Thursday, March 9, 2006 at 7 p.m.
Georgia Tech Music Department (Couch Building)
Directions are here.
|Advances in micro-controller and communication technologies have led to a new wave of embedding computation in physical artifacts and environments. As architects with a background in computing, the intersection between the physical and computation has sparked our imagination and driven us to explore the relationship. We refer to these explorations as "physical computing" which overlaps other paradigms: ubiquitous, wearable, tangible, invisible, etc., computing. By physical computing we mean systems that incorporate both material and computational media, perhaps, for example, employing mechanical and electronic systems for the creation and exploration of interfaces for computationally enhanced objects and spaces.
Ellen Yi-Luen Do recently joined the faculty in College of Architecture & College of Computing at Georgia Tech from Carnegie Mellon University. She is committed to building better design tools, from understanding the human intelligence involved in the design process and leading to the improvement of the interface with computers. Her research explores new modalities of communication, collaboration, and coordination, as well as the physical and virtual worlds that push the current boundaries of computing environments for design.
|“MEART The Semi Living Artist” is a geographically detached, bio-cybernetic research and development project exploring aspects of creativity and artistry in the age of new biological technologies from both artistic and scientific perspectives. It is an installation distributed between two locations in the world. Its “brain” consists of cultured nerve cells that grow in a neuro-engineering lab, in Atlanta. Its “body” is a robotic drawing arm that is capable of producing two-dimensional drawings. The “brain” and the “body” communicate in real time with each other for the duration of an exhibition.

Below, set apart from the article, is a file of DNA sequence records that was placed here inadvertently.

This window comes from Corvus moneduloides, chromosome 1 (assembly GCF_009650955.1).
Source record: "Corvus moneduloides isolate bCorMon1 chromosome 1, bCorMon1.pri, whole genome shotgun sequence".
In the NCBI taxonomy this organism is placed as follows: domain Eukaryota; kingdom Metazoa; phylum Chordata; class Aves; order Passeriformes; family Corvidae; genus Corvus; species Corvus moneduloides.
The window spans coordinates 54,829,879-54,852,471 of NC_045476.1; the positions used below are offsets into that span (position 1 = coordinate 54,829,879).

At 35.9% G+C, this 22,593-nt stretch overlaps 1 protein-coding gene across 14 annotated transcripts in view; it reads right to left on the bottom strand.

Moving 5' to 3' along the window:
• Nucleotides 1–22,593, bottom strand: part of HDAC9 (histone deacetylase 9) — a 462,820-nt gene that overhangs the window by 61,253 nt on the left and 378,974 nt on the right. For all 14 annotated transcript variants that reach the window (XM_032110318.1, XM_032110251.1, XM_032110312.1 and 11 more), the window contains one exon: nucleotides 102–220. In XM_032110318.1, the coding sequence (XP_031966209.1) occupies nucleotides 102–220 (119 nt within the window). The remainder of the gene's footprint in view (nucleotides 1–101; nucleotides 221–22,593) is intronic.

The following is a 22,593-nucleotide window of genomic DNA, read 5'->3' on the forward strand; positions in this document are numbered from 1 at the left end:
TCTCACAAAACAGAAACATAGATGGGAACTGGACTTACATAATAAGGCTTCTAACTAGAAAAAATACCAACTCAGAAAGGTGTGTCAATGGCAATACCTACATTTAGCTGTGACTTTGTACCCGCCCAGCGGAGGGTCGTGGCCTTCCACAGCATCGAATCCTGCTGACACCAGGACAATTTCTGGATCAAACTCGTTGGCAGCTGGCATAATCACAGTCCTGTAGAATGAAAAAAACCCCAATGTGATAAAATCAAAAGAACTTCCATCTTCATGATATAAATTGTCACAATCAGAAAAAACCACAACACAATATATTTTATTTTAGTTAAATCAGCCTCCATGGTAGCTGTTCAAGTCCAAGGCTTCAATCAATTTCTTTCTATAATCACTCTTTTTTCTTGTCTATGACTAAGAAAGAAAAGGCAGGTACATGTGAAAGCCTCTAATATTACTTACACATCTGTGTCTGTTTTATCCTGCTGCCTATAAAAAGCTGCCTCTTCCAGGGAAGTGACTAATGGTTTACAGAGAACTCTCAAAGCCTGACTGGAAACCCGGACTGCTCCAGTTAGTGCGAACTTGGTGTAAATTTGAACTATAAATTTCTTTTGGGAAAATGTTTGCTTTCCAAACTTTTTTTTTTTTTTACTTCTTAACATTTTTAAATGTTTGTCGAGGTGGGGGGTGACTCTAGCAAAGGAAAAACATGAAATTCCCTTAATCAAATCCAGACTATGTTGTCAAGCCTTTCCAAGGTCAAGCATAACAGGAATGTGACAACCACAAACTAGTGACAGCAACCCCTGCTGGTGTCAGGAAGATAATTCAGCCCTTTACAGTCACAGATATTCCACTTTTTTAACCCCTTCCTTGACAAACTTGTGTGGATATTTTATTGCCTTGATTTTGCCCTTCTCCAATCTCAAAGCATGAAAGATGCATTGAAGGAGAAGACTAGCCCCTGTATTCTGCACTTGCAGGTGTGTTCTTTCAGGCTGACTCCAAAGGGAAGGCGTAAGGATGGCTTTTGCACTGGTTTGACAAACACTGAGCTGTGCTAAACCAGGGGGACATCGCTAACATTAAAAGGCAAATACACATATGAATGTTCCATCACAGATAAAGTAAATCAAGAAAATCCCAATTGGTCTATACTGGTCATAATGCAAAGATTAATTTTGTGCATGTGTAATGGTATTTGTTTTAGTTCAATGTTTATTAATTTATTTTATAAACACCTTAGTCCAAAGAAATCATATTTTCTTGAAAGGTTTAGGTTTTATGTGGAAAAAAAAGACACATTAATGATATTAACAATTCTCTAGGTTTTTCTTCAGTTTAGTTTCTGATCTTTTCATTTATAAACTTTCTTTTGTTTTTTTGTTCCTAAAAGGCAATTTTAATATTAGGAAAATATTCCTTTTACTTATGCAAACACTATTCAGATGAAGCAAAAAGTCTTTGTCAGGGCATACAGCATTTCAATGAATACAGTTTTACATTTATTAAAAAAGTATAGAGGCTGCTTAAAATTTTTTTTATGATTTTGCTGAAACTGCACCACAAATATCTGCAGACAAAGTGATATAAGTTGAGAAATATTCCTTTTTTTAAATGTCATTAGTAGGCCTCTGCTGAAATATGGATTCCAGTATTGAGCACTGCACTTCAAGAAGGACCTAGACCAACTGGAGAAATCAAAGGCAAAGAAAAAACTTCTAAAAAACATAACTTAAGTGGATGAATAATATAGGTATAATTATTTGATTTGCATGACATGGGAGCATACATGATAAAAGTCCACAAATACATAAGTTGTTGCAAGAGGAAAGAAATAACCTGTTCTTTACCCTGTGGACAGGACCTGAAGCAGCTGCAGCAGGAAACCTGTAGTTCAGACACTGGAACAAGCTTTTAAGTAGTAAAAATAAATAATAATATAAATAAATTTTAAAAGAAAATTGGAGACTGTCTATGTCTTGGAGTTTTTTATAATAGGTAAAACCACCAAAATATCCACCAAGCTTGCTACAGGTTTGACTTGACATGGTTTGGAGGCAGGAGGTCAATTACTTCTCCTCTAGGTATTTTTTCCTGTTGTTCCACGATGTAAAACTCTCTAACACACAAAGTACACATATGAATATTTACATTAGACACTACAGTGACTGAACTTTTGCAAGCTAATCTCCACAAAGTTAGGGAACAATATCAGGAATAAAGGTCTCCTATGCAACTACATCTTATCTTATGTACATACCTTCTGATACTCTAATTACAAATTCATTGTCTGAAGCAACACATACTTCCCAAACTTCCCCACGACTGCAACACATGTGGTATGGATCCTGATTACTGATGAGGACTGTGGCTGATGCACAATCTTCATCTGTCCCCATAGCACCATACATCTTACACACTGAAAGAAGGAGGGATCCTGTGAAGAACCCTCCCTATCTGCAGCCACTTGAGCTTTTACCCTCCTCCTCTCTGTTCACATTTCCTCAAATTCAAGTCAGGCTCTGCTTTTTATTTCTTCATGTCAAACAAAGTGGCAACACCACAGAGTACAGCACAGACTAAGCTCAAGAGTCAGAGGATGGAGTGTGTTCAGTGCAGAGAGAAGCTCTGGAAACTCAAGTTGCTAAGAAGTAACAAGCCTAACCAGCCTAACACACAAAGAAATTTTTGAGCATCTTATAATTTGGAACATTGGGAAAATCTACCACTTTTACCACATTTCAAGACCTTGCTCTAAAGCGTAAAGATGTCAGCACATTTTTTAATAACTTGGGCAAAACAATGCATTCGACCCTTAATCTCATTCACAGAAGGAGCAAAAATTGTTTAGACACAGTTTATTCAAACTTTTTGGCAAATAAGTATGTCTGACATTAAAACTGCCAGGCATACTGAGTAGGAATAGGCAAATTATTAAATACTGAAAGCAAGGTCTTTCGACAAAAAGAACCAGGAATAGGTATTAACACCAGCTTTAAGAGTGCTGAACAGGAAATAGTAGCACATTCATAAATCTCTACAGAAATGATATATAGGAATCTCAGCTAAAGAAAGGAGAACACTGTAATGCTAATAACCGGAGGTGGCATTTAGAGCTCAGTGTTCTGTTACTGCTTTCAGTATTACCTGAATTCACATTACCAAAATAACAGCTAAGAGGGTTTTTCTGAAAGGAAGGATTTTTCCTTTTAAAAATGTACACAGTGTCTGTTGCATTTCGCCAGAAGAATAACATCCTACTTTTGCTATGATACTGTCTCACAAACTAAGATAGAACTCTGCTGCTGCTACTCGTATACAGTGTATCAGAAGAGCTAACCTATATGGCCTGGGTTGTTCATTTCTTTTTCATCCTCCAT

MEART is assembled from:
MEART suggests future scenarios where humans will create/grow/manufacture intuitive and creative “thinking entities” that could be intelligent and unpredictable beings. They may be created by humans for anthropocentric use, but as they will be creative and unpredictable they might not necessarily stay the way they were originally intended. MEART’s behavior and the activity of the nerve cells are subject to a scientific investigation of the biological basis of learning, memory, and creativity.
Douglas Bakkum Born in USA, lived in Slovakia and France. Received a BS and MS in Mechanical Engineering which provided insight into the workings of the physical world, but he is now interested in the workings of the mind and its perception of the physical world. Currently a doctoral student in the Bioengineering Department at Georgia Tech under the guidance of Steve Potter. Interested in embodying cultured neurons with robots to study the importance of environment in the processes of neural networks.
Phil Gamblen Born in England, trained and worked as a gem cutter in Canada before moving to Australia and migrating into the arts where he graduated with a Honours Degree in Fine Art (sculpture). Specialises in the use of mechanics, electronics, and robotics to create kinetic art. Current artworks utilise motion and light to investigate technological aspects of today’s culture, the overlap of art and science and the re-use of obsolete and discarded materials. The physical forces and structures within nature are of great interest to him and are a constant reference in his work.
Guy Ben Ary: Artist, working in the area of art & biology. Currently living and working in WA. Artist in resident in SymbioticA The Art & Science Collaborative Lab. Specializes in microscopy, biological & digital imaging & artistic visualization of biological data. His Main research area is cybernetics and the interface of biological material to robotics. Member of the group that developed “MEART - the semi living artist”. Collaborated with the Tissue Culture & Art Project for 4 year. He is also on the development of a new project titled the “living screen” Investigating the interface between BioArt & Film theory.
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